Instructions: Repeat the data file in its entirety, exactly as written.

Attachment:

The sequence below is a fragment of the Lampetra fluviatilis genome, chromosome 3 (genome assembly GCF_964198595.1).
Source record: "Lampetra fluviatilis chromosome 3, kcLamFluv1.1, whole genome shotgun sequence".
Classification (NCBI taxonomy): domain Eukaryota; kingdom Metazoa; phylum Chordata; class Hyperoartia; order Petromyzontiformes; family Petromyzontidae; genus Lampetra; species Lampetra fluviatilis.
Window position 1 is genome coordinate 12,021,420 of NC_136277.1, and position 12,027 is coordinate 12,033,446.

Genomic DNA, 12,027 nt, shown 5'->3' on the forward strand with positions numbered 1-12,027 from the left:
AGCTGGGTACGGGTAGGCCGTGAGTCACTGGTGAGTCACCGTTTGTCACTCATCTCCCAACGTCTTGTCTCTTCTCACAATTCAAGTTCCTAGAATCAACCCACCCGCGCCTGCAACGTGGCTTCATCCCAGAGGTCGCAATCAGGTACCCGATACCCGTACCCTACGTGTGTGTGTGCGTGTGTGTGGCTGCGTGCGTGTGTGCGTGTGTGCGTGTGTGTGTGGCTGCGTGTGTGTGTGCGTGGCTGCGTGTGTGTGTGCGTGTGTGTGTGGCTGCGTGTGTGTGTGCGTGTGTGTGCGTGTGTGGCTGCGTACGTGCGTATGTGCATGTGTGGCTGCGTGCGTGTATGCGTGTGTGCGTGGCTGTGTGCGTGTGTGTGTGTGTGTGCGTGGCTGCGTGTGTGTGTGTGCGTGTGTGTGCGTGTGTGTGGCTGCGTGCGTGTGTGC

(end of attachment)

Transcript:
The sequence below is a fragment of the Lampetra fluviatilis genome, chromosome 3 (genome assembly GCF_964198595.1).
Source record: "Lampetra fluviatilis chromosome 3, kcLamFluv1.1, whole genome shotgun sequence".
Classification (NCBI taxonomy): domain Eukaryota; kingdom Metazoa; phylum Chordata; class Hyperoartia; order Petromyzontiformes; family Petromyzontidae; genus Lampetra; species Lampetra fluviatilis.
Window position 1 is genome coordinate 12,021,420 of NC_136277.1, and position 12,027 is coordinate 12,033,446.

Genomic DNA, 12,027 nt, shown 5'->3' on the forward strand with positions numbered 1-12,027 from the left:
AGCTGGGTACGGGTAGGCCGTGAGTCACTGGTGAGTCACCGTTTGTCACTCATCTCCCAACGTCTTGTCTCTTCTCACAATTCAAGTTCCTAGAATCAACCCACCCGCGCCTGCAACGTGGCTTCATCCCAGAGGTCGCAATCAGGTACCCGATACCCGTACCCTACGTGTGTGTGTGCGTGTGTGTGGCTGCGTGCGTGTGTGCGTGTGTGCGTGTGTGTGTGGCTGCGTGTGTGTGTGCGTGGCTGCGTGTGTGTGTGCGTGTGTGTGTGGCTGCGTGTGTGTGTGCGTGTGTGTGCGTGTGTGGCTGCGTACGTGCGTATGTGCATGTGTGGCTGCGTGCGTGTATGCGTGTGTGCGTGGCTGTGTGCGTGTGTGTGTGTGTGTGCGTGGCTGCGTGTGTGTGTGTGCGTGTGTGTGCGTGTGTGTGGCTGCGTGCGTGTGTGC